Does Your Boiler Have a Faulty Heat Exchanger?

Suspecting a faulty heat exchanger on your boiler? Keep reading!

Photos By: Stock Images

So once again, you’ve found yourself standing in the shower covered in soap suds, trying to avoid the arctic cascade of water jettisoning out of the shower head. Who would have thought that water could be that cold? Furthermore, we bet you weren’t thinking about your boiler’s heat exchanger or how to fix it as you darted out of the shower in search of your warm towel, only to find the towel rail was icy cold too.

Don’t worry; you are not alone. In fact, many people don’t know what a heat exchanger is, what it does, or how to fix it. This is because most people are only concerned with why their boiler is on the proverbial blink and how to rectify the issue immediately when things take an icy downward turn! The truth is a faulty boiler heat exchanger is one of the most common boiler faults, no matter what make or model you own! This guide will detail the role of the heat exchanger, issues that can cause faults, and how to fix them.

What The Devil Is a Heat Exchanger? 

Heat exchangers are components in electronic equipment such as power plants, fridges, air conditioning units, and in this case, boilers that convert energy (gas) into heat (hot water). So how do they work in boilers? Heat exchangers in gas boilers transfer heat from burning gas (combustion) to the water, thus generating hot water. The hot water circulates the heating system (radiators and towel rails) and then returns to the boiler via the return flow pipe. Therefore, it’s perfectly feasible to say that a heat exchanger is vital for your boiler to function correctly. Heat cannot be transferred to the water without a heat exchanger, leaving your shower and radiators out in the cold. In other words, your boiler will be unable to provide the hot water and central heating you need for your home.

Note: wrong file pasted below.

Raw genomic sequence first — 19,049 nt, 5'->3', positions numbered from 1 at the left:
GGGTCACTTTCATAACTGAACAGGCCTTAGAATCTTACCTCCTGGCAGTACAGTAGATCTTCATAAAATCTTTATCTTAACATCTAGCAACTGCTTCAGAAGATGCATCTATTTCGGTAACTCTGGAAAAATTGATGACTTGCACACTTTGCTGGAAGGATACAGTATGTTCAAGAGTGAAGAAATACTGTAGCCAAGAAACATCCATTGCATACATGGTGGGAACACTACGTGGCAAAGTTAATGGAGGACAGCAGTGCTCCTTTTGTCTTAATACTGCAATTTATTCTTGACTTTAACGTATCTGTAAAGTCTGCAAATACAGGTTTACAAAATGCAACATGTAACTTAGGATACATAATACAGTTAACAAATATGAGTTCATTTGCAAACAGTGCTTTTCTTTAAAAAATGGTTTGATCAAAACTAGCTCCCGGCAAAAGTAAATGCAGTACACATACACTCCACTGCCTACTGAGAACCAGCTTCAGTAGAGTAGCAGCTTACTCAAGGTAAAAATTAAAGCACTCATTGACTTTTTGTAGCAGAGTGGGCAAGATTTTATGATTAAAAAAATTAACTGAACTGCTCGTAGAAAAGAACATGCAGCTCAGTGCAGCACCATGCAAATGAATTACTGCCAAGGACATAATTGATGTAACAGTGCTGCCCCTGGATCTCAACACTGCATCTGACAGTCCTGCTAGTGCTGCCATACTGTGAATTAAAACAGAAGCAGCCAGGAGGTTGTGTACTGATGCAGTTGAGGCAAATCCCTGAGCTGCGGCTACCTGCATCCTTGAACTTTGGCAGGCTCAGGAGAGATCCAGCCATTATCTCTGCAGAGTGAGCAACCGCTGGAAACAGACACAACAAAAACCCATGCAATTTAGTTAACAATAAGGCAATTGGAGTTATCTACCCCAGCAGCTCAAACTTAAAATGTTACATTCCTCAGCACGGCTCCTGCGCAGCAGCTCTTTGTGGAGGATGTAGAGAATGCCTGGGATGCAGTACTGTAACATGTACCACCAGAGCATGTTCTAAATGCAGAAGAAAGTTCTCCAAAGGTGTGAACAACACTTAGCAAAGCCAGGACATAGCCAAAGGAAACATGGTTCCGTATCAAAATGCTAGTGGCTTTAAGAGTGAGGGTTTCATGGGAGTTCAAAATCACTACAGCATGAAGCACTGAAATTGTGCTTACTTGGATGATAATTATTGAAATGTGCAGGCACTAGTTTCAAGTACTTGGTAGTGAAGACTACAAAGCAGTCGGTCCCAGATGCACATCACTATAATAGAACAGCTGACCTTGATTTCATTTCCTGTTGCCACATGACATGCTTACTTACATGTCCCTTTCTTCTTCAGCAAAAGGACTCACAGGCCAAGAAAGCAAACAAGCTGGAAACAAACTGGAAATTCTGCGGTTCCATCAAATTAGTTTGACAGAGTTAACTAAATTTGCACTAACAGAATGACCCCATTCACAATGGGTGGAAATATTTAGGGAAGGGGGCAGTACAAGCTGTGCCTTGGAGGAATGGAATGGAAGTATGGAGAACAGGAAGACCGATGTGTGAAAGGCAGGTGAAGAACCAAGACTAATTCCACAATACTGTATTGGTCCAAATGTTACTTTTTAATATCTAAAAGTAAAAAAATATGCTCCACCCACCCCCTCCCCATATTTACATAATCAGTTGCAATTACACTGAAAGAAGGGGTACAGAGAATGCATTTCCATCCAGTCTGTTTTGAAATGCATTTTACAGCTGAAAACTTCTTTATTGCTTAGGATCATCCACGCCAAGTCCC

Common Issues with Heat Exchangers

Because the heat exchanger is a vital component of your boiler, it’s pretty much in use all the time, which means things are bound to go wrong eventually. The good news is that boilers will display an error code if they are experiencing an internal issue like a faulty heat exchanger. While there are a variety of possible faults that affect heat exchangers, two pop up frequently, namely central heating sludge and limescale build-up.

Central Heating Sludge

Central heating sludge is a build-up of rust particles and dirt in the water circulating the heating system (radiators, towel rails, boiler). This gloopy sludge occurs when debris from the pipes and joints infiltrates the water, causing blockages in the system and heat exchanger. Older heating systems are most at risk of central heating sludge; however, this milady can also affect newer ones, although it’s not as common.


Symptoms associated with central heating sludge include:

  •       Light scratching or tapping sounds as bits of rust pass through the heat exchanger.
  •       The boiler may lock out (shut down) due to poor water circulation caused by the debris.
  •       Black water may come out when you bleed the radiators.


To resolve a central heating sludge issue, you will need to request the assistance of a Gas Safe engineer who can: